Then, you look at North Asia, Korea, the Siberian Russia, near the Pacific coast, and Japan. In this area, provided we negotiate a peace between the two Koreas, which I think is possible, there's a very important development in Asia, is also possible there. In Southeast Asia, the Mekong River development project, which has recently been upgraded, is also a great driver of progress, for a large section of humanity. The tripartite cooperation among Russia, China, and India, is a fulcrum around which the nations of Asia can cooperate.
Out of these vast populations, 1.3 billion reported in China, over a billion for India, and so forth throughout Southeast Asia, other populations, we have a great need for technology. We must conquer poverty. We're faced with increasing population-densities of habitable areas. Without development of infrastructure, and improvement in technology, we can not meet these problems satisfactorily.
But this picture of Eurasia has a pivot to it: a great concentration of abiotic raw materials exists in Central and North Asia. This is largely arid or tundra area, so to get at these raw materials, requires the development of this area of thinly populated North and Central Asia. This, as Russian work has shown, is one of the greatest concentrations of these types of resources on the planet. But even this is not going to be enough for the long run. We have to make breakthroughs in science, where we will be able to regenerate the resources we require, and develop new kinds of resources to replace some of these we're using now.
If we can then bring peace to West Asia, the area of Iran, of Turkey, Syria, the Middle East generally, Egypt, then we have a possibility of Eurasian development, a very long-range development.
Now, we can not globalize this process of Eurasian development. The ability of a human being to assimilate scientific and other discoveries, depends upon a process, which depends upon the culture of the person in that part of the world. Therefore, the sovereignty of national cultures is essential, in order to develop the individual members of society, to be able to assimilate important ideas, in an organized way. Which means that we must affirm the principle of the sovereign nation-state. The sovereign nation-state, based on its culture. Which means that we must have a community of sovereign nation-states. A community based on principles, not world government, but principles.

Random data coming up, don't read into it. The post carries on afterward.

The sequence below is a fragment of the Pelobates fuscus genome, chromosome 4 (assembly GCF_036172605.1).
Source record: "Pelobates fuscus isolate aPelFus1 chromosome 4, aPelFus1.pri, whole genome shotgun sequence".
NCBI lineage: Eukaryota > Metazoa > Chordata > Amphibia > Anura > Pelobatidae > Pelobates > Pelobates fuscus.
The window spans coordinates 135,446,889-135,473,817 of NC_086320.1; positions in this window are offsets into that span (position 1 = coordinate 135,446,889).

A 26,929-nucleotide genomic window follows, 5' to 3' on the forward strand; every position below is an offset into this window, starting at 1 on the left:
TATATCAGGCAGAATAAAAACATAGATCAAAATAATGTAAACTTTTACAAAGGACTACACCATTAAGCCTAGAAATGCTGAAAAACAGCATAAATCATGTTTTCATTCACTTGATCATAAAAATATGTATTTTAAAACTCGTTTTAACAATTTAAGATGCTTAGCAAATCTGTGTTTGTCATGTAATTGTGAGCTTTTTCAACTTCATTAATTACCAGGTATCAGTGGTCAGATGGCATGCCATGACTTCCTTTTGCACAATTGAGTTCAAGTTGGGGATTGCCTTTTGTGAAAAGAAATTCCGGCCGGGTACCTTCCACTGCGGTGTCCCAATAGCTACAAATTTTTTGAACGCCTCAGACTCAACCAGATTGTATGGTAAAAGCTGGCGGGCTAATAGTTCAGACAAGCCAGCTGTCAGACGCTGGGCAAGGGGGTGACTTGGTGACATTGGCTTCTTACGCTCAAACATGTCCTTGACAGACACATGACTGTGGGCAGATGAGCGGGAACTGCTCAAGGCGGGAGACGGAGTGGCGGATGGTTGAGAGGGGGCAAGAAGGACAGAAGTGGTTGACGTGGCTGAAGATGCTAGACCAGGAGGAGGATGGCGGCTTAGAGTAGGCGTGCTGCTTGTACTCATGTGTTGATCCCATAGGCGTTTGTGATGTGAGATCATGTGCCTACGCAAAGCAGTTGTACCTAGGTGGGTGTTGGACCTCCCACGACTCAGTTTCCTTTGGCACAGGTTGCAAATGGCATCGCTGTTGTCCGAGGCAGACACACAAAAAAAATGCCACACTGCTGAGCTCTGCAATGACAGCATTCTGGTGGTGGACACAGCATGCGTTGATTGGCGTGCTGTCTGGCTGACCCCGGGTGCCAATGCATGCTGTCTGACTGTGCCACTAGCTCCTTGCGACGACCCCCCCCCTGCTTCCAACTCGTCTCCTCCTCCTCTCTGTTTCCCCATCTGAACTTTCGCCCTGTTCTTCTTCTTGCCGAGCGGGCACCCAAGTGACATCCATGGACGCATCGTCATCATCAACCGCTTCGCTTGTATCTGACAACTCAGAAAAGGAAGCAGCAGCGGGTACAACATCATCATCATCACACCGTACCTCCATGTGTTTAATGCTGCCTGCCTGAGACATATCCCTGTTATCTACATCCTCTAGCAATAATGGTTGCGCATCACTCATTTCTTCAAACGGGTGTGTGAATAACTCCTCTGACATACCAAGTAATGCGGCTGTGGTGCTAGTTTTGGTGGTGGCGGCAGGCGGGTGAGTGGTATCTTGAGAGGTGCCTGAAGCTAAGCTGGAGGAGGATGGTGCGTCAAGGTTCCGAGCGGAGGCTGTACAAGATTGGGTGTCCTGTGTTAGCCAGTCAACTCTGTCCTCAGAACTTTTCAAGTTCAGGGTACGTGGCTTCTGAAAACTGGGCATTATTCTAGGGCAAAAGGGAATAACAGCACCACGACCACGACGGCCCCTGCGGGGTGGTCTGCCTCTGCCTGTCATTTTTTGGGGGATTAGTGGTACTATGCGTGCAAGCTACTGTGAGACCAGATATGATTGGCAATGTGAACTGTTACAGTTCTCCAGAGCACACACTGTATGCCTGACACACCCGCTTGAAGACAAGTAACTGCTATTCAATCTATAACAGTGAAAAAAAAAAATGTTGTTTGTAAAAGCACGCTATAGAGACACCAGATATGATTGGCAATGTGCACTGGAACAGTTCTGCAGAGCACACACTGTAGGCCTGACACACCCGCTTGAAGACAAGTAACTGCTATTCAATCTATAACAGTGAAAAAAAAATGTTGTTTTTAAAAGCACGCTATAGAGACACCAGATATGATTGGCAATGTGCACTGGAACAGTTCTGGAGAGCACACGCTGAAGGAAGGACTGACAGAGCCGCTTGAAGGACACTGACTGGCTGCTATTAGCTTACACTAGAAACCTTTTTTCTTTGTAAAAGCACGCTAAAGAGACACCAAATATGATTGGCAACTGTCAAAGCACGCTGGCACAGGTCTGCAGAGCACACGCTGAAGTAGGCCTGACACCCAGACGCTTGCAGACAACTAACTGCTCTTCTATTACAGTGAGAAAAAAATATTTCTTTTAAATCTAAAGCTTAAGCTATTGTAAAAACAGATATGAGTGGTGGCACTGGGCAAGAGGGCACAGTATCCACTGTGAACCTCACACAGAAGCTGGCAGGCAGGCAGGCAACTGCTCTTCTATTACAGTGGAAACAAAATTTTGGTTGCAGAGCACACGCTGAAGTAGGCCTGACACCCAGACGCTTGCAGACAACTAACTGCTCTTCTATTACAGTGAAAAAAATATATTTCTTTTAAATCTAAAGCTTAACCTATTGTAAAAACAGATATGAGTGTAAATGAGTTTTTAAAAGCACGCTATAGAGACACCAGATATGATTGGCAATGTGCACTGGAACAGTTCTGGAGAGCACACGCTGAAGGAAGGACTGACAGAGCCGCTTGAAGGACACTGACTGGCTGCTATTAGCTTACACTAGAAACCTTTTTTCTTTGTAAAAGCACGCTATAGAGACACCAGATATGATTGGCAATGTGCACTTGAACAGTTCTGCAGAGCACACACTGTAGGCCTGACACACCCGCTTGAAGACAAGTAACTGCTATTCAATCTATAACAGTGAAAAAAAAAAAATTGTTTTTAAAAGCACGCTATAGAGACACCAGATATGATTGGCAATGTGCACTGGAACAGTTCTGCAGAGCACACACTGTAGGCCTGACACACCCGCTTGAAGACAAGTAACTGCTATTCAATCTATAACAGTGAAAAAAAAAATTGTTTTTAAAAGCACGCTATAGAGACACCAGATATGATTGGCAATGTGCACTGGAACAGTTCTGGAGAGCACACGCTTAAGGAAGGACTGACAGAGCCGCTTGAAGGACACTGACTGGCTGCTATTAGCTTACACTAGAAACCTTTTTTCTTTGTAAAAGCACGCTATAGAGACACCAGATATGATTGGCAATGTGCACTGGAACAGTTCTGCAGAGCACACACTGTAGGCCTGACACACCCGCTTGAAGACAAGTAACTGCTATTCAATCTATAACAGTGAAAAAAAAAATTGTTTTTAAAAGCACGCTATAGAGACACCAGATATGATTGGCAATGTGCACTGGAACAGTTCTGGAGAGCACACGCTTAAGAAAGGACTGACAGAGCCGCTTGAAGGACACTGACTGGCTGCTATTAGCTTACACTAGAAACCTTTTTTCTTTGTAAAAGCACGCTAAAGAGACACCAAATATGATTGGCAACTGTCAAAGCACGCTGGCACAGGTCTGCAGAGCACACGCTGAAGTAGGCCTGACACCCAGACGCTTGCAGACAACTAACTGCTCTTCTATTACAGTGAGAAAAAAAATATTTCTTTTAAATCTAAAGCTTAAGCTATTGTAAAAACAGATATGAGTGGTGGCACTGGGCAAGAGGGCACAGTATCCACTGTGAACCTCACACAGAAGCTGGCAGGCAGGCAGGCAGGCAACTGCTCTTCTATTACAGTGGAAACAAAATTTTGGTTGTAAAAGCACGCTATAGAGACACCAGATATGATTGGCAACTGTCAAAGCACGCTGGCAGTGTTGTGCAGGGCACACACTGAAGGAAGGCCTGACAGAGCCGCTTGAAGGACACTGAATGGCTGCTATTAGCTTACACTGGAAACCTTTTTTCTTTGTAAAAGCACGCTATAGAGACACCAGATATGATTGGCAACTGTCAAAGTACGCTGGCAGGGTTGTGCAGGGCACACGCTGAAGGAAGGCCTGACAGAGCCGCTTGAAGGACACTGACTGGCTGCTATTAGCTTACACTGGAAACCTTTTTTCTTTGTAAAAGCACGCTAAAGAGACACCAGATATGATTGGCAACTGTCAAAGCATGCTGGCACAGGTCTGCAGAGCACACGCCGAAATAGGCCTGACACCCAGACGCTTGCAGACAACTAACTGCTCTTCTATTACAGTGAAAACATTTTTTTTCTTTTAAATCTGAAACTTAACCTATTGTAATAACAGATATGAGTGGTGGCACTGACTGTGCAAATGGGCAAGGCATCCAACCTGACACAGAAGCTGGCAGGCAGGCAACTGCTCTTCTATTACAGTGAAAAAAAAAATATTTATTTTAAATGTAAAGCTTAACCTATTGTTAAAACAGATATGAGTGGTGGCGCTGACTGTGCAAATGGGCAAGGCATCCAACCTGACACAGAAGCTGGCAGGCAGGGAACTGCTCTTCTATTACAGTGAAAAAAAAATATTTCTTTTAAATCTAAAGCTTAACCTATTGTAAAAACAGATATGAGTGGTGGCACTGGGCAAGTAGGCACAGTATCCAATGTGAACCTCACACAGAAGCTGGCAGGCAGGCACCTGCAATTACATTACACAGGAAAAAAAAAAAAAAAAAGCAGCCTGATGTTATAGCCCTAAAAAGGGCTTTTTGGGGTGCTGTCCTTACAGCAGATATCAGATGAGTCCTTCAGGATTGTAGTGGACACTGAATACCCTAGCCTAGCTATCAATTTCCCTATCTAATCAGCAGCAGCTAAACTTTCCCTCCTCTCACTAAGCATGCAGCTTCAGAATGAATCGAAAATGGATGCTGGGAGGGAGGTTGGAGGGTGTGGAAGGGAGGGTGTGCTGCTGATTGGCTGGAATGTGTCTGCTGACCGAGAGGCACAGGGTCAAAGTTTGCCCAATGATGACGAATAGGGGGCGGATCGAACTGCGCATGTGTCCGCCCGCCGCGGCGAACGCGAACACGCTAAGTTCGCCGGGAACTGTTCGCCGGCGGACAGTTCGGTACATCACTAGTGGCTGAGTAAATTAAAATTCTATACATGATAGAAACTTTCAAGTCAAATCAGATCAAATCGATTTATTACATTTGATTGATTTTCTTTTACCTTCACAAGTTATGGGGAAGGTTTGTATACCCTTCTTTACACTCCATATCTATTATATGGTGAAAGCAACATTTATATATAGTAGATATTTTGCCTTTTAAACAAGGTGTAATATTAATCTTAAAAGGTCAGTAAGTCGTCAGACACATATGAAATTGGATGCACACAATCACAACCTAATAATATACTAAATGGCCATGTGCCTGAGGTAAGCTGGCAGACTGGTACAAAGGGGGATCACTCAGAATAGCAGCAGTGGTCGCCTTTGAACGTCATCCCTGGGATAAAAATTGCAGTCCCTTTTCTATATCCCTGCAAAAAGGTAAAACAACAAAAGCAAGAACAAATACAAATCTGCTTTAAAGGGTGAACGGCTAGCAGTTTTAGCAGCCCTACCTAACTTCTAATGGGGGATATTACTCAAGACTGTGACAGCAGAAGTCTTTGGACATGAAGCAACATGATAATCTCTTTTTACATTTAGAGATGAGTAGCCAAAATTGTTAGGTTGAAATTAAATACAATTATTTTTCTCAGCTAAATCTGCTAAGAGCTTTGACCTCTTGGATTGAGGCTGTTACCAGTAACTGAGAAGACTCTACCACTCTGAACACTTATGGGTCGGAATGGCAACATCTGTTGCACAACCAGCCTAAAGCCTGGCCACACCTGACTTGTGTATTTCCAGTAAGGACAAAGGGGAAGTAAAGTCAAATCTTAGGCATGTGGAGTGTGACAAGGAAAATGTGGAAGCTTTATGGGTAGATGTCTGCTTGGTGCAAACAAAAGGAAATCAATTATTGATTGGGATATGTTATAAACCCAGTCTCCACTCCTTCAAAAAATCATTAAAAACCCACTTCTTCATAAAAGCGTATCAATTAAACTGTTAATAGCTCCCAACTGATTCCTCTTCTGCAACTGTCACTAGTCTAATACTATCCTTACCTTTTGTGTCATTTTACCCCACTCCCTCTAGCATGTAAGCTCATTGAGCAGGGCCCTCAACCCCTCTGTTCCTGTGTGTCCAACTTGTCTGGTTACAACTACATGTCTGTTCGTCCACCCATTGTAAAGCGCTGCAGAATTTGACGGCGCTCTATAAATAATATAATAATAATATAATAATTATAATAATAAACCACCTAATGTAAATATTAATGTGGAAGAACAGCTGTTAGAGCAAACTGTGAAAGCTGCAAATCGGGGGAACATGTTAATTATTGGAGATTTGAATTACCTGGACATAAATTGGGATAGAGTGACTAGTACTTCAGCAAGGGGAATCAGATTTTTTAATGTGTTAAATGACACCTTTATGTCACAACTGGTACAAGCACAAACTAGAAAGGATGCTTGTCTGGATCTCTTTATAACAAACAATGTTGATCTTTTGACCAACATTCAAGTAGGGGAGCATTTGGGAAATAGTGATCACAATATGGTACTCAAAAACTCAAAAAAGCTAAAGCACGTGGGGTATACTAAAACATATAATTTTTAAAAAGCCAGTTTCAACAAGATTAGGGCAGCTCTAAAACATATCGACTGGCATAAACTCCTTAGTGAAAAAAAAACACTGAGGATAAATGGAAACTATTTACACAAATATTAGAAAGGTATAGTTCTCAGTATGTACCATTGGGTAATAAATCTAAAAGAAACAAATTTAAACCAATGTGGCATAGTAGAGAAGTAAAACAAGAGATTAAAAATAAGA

Dialogue of Civilizations
This poses another problem. We have the cultures of Asia, we have European culture, which dates from the shadow of pyramids in ancient Egypt, and so we have the problem of developing an ecumenical community of principle, among nation-states who represent various cultures, not all in the same tradition.
Now, in Europe there are impulses, especially from the recent cooperation among France, Germany, and Italy, which are a thrust in that direction. They'll not carry us to that end, but they're a thrust in that direction. We have an interesting development in Russia, a tantalizing development in the recent Duma elections, and also we're looking forward to the March election of the Presidency in Russia.
During this period, we will see great changes in the world situation. We will have an intense effort to deal with, push and pull, for and against the continuation of the wars that Cheney has launched. The onrushing financial crisis, including the financial crisis about to explode in the United States, will also change the world picture. Russia is now emerging, and will tend to emerge, as more playing the role of Russia, than it has in the recent period, since 1988.
So, under these conditions, you have Western Europe, Russia, and the growing potential in Asia. We have a world financial crisis. The IMF in its present form will not exist for long. So, we're going to have to make some titanic decisions in the period ahead. Decisions that will test the nerve of many people. But there are excellent solutions for the crisis. They'll take patience and hard work, but the solution exists.